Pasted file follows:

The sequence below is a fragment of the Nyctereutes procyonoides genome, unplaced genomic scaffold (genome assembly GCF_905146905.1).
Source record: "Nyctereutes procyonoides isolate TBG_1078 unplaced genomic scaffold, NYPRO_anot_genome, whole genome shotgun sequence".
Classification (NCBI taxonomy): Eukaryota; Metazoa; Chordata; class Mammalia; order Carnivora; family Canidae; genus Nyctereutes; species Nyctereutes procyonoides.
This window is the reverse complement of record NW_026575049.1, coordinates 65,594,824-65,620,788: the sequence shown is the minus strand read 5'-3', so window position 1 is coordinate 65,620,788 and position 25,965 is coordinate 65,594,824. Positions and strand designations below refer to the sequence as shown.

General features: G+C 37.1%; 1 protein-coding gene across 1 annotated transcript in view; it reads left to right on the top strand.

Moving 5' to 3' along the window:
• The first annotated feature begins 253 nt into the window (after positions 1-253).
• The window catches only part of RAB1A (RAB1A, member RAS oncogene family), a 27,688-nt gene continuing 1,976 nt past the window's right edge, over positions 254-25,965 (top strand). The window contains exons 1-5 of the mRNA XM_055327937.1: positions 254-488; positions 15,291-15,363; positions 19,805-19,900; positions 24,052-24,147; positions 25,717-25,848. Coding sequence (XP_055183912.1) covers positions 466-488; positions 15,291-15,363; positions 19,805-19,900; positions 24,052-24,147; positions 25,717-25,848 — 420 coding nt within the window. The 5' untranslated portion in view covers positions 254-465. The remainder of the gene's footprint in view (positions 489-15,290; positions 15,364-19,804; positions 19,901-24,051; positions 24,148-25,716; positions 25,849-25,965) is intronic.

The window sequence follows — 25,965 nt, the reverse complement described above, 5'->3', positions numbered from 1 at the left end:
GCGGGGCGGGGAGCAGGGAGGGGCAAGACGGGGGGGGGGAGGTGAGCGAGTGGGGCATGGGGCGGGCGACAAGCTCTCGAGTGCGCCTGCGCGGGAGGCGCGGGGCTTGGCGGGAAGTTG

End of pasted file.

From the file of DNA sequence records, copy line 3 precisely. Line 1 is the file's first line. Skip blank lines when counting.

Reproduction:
Classification (NCBI taxonomy): Eukaryota; Metazoa; Chordata; class Mammalia; order Carnivora; family Canidae; genus Nyctereutes; species Nyctereutes procyonoides.